The Harsh Realities of Apartheid-Era South Africa Through a Black South African’s Lens

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In the mid-1960s, photojournalist Ernest Cole undertook a dangerous mission—to produce a volume of photographs that would reveal to the world the excruciating realities of life under apartheid. The result was the groundbreaking book House of Bondage, published in 1967.

“When I say that people can be fired or arrested or abused or whipped or banished for trifles, I am not describing the exceptional case for the sake of being inflammatory. What I say is true – and most white South Africans would acknowledge it freely. They do not pretend these things are not happening. The essential cruelty of the situation is not that all blacks are virtuous and all whites villainous, but that the whites are conditioned not to see anything wrong in the injustices they impose on their black neighbors.” – Ernest Cole, House of Bondage, 1967.

Ernest Cole was born in South Africa’s Transvaal in 1940. His early work chronicled the horrors of apartheid and in 1966 he fled the Republic of South Africa becoming a ‘banned person’. He was briefly associated with Magnum Photographers and received funding from the Ford Foundation and Time-Life. In North America, he concentrated on street photography in primarily urban settings.

Between 1969 and 1971, Cole spent an extensive amount of time on regular visits to Sweden where he became involved with the Tiofoto collective and exhibited his work. From 1972, Cole’s life fell into disarray and he ceased to work as a photographer, losing control of his archive and negatives in the process. Having experienced periods of homelessness, Cole died aged forty-nine of pancreatic cancer in New York City in 1990.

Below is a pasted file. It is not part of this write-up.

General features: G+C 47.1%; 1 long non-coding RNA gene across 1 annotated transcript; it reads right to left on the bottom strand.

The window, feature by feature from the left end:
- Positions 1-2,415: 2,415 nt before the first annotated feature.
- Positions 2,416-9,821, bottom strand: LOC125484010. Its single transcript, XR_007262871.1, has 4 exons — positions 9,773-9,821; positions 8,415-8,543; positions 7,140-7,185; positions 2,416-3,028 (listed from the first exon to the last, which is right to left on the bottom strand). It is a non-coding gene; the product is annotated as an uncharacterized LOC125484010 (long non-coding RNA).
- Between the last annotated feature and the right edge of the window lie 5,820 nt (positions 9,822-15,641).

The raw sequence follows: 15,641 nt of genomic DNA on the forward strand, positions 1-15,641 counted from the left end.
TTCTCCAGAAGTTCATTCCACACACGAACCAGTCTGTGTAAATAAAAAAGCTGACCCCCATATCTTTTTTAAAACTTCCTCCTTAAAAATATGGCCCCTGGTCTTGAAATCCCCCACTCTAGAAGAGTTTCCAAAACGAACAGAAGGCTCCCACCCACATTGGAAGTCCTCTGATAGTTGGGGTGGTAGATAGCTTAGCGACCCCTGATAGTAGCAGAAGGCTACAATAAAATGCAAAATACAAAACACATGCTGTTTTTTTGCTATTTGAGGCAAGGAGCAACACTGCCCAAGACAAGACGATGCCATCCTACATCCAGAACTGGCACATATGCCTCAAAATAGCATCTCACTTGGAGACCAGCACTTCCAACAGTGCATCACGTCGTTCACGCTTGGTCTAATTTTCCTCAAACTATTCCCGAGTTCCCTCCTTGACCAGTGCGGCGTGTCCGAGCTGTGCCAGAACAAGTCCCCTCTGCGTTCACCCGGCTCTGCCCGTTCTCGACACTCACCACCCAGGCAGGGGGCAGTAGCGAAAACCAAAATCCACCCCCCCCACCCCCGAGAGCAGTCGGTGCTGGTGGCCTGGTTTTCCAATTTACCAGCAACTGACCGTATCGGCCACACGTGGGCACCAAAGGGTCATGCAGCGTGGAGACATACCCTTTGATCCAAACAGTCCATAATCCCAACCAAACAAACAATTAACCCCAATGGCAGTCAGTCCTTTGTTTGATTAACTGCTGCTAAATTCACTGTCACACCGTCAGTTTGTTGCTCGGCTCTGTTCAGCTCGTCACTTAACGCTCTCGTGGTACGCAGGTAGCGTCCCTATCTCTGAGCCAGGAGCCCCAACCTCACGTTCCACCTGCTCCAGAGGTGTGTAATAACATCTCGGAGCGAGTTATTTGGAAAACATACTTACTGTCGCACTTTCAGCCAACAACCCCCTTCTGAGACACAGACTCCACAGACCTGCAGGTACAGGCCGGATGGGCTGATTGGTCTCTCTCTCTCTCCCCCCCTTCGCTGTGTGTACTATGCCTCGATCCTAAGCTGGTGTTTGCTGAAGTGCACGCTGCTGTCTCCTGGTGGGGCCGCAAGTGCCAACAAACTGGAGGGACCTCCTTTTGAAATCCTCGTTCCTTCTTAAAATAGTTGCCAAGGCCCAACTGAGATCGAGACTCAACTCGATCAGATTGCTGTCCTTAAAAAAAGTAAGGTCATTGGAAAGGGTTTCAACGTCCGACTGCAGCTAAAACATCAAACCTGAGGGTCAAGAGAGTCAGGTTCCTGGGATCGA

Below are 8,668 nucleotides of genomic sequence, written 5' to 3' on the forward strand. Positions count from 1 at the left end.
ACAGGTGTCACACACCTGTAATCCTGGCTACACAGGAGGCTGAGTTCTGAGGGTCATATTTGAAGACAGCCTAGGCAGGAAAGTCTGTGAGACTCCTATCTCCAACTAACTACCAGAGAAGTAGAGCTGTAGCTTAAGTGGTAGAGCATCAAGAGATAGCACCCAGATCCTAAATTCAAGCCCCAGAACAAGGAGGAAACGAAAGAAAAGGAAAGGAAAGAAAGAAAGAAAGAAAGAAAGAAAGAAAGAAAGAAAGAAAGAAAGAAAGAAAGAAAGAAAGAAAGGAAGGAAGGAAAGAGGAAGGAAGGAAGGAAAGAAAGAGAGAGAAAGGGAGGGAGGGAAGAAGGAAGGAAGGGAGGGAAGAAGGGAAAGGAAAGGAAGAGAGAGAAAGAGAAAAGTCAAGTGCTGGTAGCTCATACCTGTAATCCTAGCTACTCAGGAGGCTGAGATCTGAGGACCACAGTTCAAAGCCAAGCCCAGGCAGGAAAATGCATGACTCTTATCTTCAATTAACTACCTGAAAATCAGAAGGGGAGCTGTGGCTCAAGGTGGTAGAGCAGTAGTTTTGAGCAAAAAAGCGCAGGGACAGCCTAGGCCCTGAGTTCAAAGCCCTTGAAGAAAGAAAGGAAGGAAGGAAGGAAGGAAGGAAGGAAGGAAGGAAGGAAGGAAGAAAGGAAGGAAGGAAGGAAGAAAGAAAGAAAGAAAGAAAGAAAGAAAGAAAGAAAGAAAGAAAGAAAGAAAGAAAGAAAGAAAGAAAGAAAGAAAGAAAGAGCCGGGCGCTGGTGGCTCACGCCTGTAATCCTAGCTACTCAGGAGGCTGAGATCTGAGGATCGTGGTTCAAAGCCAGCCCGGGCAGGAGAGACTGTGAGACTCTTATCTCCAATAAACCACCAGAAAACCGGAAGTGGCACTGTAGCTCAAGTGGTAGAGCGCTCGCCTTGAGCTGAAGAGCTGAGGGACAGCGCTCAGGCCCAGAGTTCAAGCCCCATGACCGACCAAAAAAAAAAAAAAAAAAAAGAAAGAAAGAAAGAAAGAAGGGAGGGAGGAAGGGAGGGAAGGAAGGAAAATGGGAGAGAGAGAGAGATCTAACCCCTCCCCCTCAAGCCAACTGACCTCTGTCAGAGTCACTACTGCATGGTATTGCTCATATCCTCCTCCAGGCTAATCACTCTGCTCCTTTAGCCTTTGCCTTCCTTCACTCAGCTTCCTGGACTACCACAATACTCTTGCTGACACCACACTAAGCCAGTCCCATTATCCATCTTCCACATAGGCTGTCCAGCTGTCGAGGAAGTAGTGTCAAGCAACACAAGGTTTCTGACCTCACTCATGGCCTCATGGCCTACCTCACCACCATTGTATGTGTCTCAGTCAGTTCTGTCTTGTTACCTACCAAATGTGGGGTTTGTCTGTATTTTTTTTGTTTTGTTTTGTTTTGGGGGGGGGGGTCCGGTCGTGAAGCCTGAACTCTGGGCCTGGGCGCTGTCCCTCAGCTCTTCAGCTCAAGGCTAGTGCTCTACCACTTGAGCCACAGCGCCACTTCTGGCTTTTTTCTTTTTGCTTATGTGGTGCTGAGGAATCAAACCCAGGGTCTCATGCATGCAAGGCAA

In 2017, more than 60,000 of Cole’s negatives missing for more than forty years were discovered in a Stockholm bank vault. This work is now being examined and catalogued.

City benches were for whites only and were so inscribed. There were no “blacks only” benches in Johannesburg; blacks sat on the curbstones.

Contract-expired miners are on the right, carrying their discharge papers and wearing “European” clothes while new recruits, many in tribal blankets, are on the left.

Handcuffed blacks were arrested for being in a white area illegally.

Earnest boy squats on haunches and strains to follow lesson in heat of packed classroom.

“Penny baas, please, baas, I hungry” This plaint is part of nightly scene in the Golden City, as black boys beg from whites. They may be thrown a coin, or… they may get slapped in the face.

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